This article is part of our special report Multi-vector diplomacy.
On the sidelines of a conference dedicated to Kazakhstan’s experience with the presidential model of governance, EURACTIV spoke to Sanat Kushkumbayev, a prominent foreign policy analyst, about Kazakhstan’s diplomatic and geopolitical efforts, including its relations with China and the EU.
Sanat Kushkumbayev is deputy director of KAZISS, the Kazakhstan Institute for Strategic Studies under the President of the Republic of Kazakhstan.
Is it possible to compare the situation in Ukraine and in Kazakhstan, almost three decades after both countries’ independence from the USSR?
It is not by chance that at the conference we both attended it was said that in a transition period it is very important to have a long mandate to carry out reforms. Kazakhstan adopted the presidential model and long-termism. Short-termism and a big role for Parliament doesn’t help, maybe this was the issue in Ukraine, and the democratic process can also often bring about populism. This is especially true when unpopular decisions need to be taken. Maybe in Central Europe, the parliamentary model worked, but in the post-Soviet space, Ukraine, Moldova, it didn’t.
But can we speak about cult of personality in the case of Nazarbayev?
I would call it otherwise: paying respect by society to the man, whose leadership and authority contributed hugely to Kazakhstan becoming an independent country, becoming what it is now. The First President Nazarbayev retired, he remains an important figure in Kazakhstan’s politics, but he is no longer the head of state, he stepped down voluntarily.
The respect to Nazarbayev you are talking about, isn’t it also the result of a net improvement of living standards in the post-Soviet period?
Of course, this is clear, and we see mentalities change, we see people becoming more ambitious about their future.
Your speciality is international relations and in your speech, you mentioned the Astana Process which assists the peace negotiations for Syria, with the so-called three “guarantor states” in the lead, Russia, Turkey and Iran. You mentioned that a 14th such meeting will take place in Nur-Sultan in December. What are the expectations?
The meeting is planned for the first half of December. It is expected to focus on technical issues, in the northern part of Syria, the area of Idlib and the banks of the Euphrates. It’s about expanding previous agreements regarding the same zone, in the north-eastern direction. This is a sensitive area where there are Turks, Kurds, and remains of the terrorists from Islamic State.
It’s a very tricky area…
Indeed. We are not trying to force anything, this is not the task of the Kazakh diplomacy, our task is to provide help on technical issues. We don’t aim at replacing the Geneva talks for the political solution. The Astana talks are about practical implementation on the ground.
But you say that the Astana talks will meet for the 14th time. The Geneva talks, if I am not mistaken, haven’t taken place since March 2017…
You are probably right. But what is important is to keep the dialogue alive.
Regarding another of your country’s priorities, the dialogue and cooperation in Central Asia, what are the main areas of the dialogue, at the time when the leaders of the five countries are meeting for a second summit?
The main issue is transport, economic cooperation. We focus on areas where there are no contradictions. I don’t think we can solve all the questions regarding water management or energy cooperation. But transport is very important, and we will start from there. The most important is to create a win-win atmosphere for further cooperation.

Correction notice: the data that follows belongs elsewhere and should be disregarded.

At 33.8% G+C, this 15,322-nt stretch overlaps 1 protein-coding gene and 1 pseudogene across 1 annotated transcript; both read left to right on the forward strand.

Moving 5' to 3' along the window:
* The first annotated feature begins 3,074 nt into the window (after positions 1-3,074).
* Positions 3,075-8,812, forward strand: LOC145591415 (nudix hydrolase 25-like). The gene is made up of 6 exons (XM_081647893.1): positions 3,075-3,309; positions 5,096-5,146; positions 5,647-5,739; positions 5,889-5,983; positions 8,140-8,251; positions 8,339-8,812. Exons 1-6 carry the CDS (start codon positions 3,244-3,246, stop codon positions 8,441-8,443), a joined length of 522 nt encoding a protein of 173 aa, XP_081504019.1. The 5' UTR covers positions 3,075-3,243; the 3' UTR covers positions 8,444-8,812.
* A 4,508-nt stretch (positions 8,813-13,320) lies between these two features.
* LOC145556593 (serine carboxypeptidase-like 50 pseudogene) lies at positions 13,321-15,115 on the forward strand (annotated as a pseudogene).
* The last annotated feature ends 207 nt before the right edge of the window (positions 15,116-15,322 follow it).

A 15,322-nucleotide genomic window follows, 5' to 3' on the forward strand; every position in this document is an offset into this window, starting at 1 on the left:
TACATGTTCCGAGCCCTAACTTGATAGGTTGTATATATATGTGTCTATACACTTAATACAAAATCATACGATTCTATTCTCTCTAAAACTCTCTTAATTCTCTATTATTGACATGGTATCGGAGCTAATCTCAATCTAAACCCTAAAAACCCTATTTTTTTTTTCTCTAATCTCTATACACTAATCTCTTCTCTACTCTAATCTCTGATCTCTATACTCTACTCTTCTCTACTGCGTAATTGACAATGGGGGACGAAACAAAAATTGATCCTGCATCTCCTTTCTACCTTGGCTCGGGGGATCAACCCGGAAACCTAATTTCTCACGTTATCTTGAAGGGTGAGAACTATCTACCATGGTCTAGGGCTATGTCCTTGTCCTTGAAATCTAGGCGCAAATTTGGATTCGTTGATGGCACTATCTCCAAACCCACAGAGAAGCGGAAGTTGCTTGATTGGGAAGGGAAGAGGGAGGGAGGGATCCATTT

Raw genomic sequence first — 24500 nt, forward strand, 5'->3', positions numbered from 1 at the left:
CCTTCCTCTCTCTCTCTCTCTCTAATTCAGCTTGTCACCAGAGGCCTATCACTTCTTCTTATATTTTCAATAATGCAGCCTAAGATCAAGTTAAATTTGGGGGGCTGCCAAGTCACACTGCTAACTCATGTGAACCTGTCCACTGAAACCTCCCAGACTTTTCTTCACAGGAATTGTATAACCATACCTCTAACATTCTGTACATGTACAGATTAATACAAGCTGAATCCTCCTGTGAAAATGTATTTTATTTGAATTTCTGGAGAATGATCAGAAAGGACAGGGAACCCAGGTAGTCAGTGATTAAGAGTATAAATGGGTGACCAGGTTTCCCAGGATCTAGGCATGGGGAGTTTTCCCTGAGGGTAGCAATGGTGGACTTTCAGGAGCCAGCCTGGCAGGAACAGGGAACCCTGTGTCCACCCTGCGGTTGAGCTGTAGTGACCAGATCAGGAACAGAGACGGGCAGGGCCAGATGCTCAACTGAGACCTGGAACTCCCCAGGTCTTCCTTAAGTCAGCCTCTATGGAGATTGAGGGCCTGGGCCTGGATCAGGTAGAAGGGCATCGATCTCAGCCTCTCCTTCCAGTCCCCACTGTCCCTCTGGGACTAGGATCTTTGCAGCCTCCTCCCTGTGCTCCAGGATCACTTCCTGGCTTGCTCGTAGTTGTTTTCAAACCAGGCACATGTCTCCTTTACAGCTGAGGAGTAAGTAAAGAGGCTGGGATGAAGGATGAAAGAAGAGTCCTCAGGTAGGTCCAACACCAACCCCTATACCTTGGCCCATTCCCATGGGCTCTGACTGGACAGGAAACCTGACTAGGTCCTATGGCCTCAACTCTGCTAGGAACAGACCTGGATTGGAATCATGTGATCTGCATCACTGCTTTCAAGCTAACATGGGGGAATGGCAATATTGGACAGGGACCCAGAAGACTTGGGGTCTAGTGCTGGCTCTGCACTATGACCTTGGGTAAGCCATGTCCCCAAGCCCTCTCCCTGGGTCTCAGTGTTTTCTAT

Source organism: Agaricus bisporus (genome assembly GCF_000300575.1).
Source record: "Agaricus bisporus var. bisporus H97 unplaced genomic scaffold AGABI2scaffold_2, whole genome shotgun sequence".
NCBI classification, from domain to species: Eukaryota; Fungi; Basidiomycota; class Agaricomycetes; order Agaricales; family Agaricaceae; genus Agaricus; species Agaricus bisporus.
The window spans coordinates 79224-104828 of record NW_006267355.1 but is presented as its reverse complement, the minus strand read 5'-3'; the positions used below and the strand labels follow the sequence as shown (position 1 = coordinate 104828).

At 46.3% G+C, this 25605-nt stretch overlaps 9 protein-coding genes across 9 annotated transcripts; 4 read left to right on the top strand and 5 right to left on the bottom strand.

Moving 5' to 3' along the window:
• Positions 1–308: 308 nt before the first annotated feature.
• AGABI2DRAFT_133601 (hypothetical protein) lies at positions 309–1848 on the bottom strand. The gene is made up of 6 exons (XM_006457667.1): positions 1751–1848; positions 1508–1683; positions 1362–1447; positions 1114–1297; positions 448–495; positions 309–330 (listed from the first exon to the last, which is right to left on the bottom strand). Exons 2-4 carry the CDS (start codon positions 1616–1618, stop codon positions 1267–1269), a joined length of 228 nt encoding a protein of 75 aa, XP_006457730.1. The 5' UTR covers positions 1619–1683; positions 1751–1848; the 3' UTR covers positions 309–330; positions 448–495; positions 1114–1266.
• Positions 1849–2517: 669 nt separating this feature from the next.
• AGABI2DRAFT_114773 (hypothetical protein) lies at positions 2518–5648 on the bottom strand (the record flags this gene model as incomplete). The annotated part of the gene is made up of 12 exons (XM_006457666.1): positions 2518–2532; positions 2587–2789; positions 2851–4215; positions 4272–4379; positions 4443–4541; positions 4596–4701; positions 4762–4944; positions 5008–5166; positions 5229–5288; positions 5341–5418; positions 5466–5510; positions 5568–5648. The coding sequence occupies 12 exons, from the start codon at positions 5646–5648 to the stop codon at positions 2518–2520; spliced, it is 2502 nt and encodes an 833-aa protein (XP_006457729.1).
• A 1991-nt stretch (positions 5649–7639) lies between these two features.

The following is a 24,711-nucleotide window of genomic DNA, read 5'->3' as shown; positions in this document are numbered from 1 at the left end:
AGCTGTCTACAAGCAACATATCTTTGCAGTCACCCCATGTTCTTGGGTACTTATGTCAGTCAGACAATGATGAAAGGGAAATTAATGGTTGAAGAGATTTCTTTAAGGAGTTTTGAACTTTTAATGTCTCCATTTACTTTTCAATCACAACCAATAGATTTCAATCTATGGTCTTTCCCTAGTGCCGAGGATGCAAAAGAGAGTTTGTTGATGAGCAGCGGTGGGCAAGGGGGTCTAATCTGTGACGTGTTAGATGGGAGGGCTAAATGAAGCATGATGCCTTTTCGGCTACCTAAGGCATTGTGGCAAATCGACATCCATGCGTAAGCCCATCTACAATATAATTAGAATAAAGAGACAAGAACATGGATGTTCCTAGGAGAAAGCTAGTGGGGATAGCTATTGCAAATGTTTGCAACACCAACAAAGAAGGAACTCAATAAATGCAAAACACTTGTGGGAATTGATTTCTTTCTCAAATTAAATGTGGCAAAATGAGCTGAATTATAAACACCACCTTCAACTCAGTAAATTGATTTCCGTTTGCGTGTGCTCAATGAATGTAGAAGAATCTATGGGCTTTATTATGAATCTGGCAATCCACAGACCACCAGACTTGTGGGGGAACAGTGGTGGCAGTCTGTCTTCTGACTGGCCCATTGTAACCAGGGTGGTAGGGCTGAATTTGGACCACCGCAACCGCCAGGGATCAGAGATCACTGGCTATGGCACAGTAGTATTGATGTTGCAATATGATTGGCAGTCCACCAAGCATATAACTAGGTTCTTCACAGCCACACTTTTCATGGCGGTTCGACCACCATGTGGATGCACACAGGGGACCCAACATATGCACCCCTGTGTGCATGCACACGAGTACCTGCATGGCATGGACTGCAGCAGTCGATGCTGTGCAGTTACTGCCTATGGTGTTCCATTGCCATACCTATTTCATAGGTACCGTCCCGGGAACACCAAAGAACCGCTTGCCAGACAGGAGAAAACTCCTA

Where is the EU on Kazakhstan’s radar? You have such powerful neighbours: Russia, China.
I consider that the EU is to a great extent an undervalued partner. It’s an economic giant without geopolitical ambitions. I would say, for us, the EU is the ideal partner for all types of relations: economy, legislation, culture, political cooperation. Kazakhstan was the venue of an OSCE summit [in 2010], but our relations should be constant. This is an anchor for our multi-vector policy. But I think the EU is undervalued globally. It is not a political subject, although economically, it is number one for us, for Central Asia, and I think for many. We should definitely focus more on our relations with the EU.
At this forum, it was said that Kazakhstan has no issues with its neighbours. But how do you see the situation of the Kazakh minority in Xinjiang?
It’s a very worrying issue for us. But we see that the issue is being raised at the global level, in the UN, by the world press. Media reports sound dramatic. The issue requires transparency. We expect that the people who sounded the alarm will be able to see for themselves the situation.
Do you authorities raise this question with your Chinese neighbour?
Yes, our foreign ministry has discussed the issue several times.
But they are very discrete?
There are legal issues. We cannot interfere in China’s internal affairs, China is very sensitive. But there are cases of people with double nationality and in their case we can intervene.
Are there ethnic Kazakhs who returned from Xinjiang and what do they say?
I think we need to gather facts and analyse them. And we need to cross-check what they are saying. So there is a need for transparency. We hope that China will not be interested to keep this in the dark. Because it would seriously harm China’s reputation. We hope that as a neighbour, as a partner China will help solve the issues we raise.
[Edited by Zoran Radosavljevic]